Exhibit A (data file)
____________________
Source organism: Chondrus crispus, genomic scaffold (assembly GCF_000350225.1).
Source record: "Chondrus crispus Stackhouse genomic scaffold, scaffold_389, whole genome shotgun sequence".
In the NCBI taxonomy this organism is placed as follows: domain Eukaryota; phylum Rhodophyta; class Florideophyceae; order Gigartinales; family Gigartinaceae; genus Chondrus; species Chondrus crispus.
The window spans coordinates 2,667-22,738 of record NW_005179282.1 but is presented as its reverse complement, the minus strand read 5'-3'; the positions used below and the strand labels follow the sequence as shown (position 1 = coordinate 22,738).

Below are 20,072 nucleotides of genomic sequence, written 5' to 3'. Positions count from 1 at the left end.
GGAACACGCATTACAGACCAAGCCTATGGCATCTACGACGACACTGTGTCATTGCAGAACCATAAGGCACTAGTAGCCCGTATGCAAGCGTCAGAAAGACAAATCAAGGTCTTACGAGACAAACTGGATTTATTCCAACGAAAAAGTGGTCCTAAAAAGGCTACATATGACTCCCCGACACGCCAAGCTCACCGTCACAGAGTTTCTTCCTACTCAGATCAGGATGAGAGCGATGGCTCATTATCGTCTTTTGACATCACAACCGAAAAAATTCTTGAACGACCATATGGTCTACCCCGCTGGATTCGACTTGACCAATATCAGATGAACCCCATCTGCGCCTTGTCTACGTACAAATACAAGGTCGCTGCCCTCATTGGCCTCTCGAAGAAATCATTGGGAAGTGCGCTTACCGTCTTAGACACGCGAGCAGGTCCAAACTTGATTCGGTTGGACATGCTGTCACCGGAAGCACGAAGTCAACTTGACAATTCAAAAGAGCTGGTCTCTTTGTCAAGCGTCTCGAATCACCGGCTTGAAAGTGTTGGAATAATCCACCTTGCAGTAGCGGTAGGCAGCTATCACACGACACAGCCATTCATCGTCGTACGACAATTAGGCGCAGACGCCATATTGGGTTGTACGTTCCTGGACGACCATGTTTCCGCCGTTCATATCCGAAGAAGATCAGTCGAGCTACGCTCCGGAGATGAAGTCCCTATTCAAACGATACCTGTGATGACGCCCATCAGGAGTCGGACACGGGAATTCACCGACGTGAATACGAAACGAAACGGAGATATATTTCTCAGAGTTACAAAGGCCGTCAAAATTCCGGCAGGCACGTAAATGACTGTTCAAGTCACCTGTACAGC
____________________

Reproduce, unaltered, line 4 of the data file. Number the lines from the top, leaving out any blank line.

The window spans coordinates 2,667-22,738 of record NW_005179282.1 but is presented as its reverse complement, the minus strand read 5'-3'; the positions used below and the strand labels follow the sequence as shown (position 1 = coordinate 22,738).